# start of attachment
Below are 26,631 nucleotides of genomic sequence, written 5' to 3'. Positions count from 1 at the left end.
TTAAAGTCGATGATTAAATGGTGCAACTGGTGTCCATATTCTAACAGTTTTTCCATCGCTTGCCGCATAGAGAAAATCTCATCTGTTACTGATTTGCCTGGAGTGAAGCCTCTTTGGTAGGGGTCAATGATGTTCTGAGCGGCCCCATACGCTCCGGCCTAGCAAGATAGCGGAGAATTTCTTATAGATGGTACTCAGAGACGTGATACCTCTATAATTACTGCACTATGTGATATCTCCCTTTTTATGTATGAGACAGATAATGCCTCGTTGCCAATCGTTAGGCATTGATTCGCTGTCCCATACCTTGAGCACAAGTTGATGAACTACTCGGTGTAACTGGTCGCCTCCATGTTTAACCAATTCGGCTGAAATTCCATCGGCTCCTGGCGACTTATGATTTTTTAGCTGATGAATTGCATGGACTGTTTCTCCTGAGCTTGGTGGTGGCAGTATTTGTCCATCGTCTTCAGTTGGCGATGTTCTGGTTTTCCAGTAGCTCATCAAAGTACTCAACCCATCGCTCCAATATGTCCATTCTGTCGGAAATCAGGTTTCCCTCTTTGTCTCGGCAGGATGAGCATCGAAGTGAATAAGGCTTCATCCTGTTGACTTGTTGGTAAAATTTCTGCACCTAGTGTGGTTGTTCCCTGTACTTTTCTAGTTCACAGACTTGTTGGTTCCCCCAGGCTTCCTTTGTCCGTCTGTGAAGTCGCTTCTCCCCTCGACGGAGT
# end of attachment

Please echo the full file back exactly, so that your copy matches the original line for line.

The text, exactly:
Below are 26,631 nucleotides of genomic sequence, written 5' to 3'. Positions count from 1 at the left end.
TTAAAGTCGATGATTAAATGGTGCAACTGGTGTCCATATTCTAACAGTTTTTCCATCGCTTGCCGCATAGAGAAAATCTCATCTGTTACTGATTTGCCTGGAGTGAAGCCTCTTTGGTAGGGGTCAATGATGTTCTGAGCGGCCCCATACGCTCCGGCCTAGCAAGATAGCGGAGAATTTCTTATAGATGGTACTCAGAGACGTGATACCTCTATAATTACTGCACTATGTGATATCTCCCTTTTTATGTATGAGACAGATAATGCCTCGTTGCCAATCGTTAGGCATTGATTCGCTGTCCCATACCTTGAGCACAAGTTGATGAACTACTCGGTGTAACTGGTCGCCTCCATGTTTAACCAATTCGGCTGAAATTCCATCGGCTCCTGGCGACTTATGATTTTTTAGCTGATGAATTGCATGGACTGTTTCTCCTGAGCTTGGTGGTGGCAGTATTTGTCCATCGTCTTCAGTTGGCGATGTTCTGGTTTTCCAGTAGCTCATCAAAGTACTCAACCCATCGCTCCAATATGTCCATTCTGTCGGAAATCAGGTTTCCCTCTTTGTCTCGGCAGGATGAGCATCGAAGTGAATAAGGCTTCATCCTGTTGACTTGTTGGTAAAATTTCTGCACCTAGTGTGGTTGTTCCCTGTACTTTTCTAGTTCACAGACTTGTTGGTTCCCCCAGGCTTCCTTTGTCCGTCTGTGAAGTCGCTTCTCCCCTCGACGGAGT